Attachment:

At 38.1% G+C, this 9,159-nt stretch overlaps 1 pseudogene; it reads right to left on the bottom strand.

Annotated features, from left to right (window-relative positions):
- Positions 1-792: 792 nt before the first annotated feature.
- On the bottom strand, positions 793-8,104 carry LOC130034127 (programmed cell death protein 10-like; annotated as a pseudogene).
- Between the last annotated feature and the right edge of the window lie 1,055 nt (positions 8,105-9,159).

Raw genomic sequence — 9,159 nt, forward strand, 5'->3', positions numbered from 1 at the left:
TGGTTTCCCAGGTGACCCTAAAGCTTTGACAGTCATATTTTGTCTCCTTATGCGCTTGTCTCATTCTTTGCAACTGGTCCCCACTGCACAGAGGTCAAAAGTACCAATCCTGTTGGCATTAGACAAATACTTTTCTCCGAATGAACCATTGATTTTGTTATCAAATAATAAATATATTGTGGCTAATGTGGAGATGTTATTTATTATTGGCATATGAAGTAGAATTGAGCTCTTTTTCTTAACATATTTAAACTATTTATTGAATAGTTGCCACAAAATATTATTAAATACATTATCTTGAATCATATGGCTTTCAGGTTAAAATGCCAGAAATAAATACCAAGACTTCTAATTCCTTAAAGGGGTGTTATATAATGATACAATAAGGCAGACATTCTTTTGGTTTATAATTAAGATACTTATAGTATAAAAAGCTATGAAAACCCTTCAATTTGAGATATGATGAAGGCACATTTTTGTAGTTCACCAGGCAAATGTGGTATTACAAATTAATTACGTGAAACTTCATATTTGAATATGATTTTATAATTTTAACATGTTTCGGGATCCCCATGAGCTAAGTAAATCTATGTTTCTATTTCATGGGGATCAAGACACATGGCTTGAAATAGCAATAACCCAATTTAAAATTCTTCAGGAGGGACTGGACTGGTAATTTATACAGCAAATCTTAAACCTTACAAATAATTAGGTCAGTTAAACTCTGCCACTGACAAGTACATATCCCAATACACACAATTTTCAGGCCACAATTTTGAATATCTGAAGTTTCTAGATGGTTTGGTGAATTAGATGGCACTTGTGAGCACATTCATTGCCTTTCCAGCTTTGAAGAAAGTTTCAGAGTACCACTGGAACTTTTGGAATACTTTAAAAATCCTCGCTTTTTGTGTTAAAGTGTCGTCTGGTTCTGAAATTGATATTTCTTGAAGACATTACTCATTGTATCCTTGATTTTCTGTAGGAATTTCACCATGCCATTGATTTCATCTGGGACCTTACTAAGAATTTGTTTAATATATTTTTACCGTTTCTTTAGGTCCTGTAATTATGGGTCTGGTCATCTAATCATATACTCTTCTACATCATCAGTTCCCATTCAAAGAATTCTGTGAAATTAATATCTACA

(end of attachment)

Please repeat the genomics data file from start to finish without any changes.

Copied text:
At 38.1% G+C, this 9,159-nt stretch overlaps 1 pseudogene; it reads right to left on the bottom strand.

Annotated features, from left to right (window-relative positions):
- Positions 1-792: 792 nt before the first annotated feature.
- On the bottom strand, positions 793-8,104 carry LOC130034127 (programmed cell death protein 10-like; annotated as a pseudogene).
- Between the last annotated feature and the right edge of the window lie 1,055 nt (positions 8,105-9,159).

Raw genomic sequence — 9,159 nt, forward strand, 5'->3', positions numbered from 1 at the left:
TGGTTTCCCAGGTGACCCTAAAGCTTTGACAGTCATATTTTGTCTCCTTATGCGCTTGTCTCATTCTTTGCAACTGGTCCCCACTGCACAGAGGTCAAAAGTACCAATCCTGTTGGCATTAGACAAATACTTTTCTCCGAATGAACCATTGATTTTGTTATCAAATAATAAATATATTGTGGCTAATGTGGAGATGTTATTTATTATTGGCATATGAAGTAGAATTGAGCTCTTTTTCTTAACATATTTAAACTATTTATTGAATAGTTGCCACAAAATATTATTAAATACATTATCTTGAATCATATGGCTTTCAGGTTAAAATGCCAGAAATAAATACCAAGACTTCTAATTCCTTAAAGGGGTGTTATATAATGATACAATAAGGCAGACATTCTTTTGGTTTATAATTAAGATACTTATAGTATAAAAAGCTATGAAAACCCTTCAATTTGAGATATGATGAAGGCACATTTTTGTAGTTCACCAGGCAAATGTGGTATTACAAATTAATTACGTGAAACTTCATATTTGAATATGATTTTATAATTTTAACATGTTTCGGGATCCCCATGAGCTAAGTAAATCTATGTTTCTATTTCATGGGGATCAAGACACATGGCTTGAAATAGCAATAACCCAATTTAAAATTCTTCAGGAGGGACTGGACTGGTAATTTATACAGCAAATCTTAAACCTTACAAATAATTAGGTCAGTTAAACTCTGCCACTGACAAGTACATATCCCAATACACACAATTTTCAGGCCACAATTTTGAATATCTGAAGTTTCTAGATGGTTTGGTGAATTAGATGGCACTTGTGAGCACATTCATTGCCTTTCCAGCTTTGAAGAAAGTTTCAGAGTACCACTGGAACTTTTGGAATACTTTAAAAATCCTCGCTTTTTGTGTTAAAGTGTCGTCTGGTTCTGAAATTGATATTTCTTGAAGACATTACTCATTGTATCCTTGATTTTCTGTAGGAATTTCACCATGCCATTGATTTCATCTGGGACCTTACTAAGAATTTGTTTAATATATTTTTACCGTTTCTTTAGGTCCTGTAATTATGGGTCTGGTCATCTAATCATATACTCTTCTACATCATCAGTTCCCATTCAAAGAATTCTGTGAAATTAATATCTACA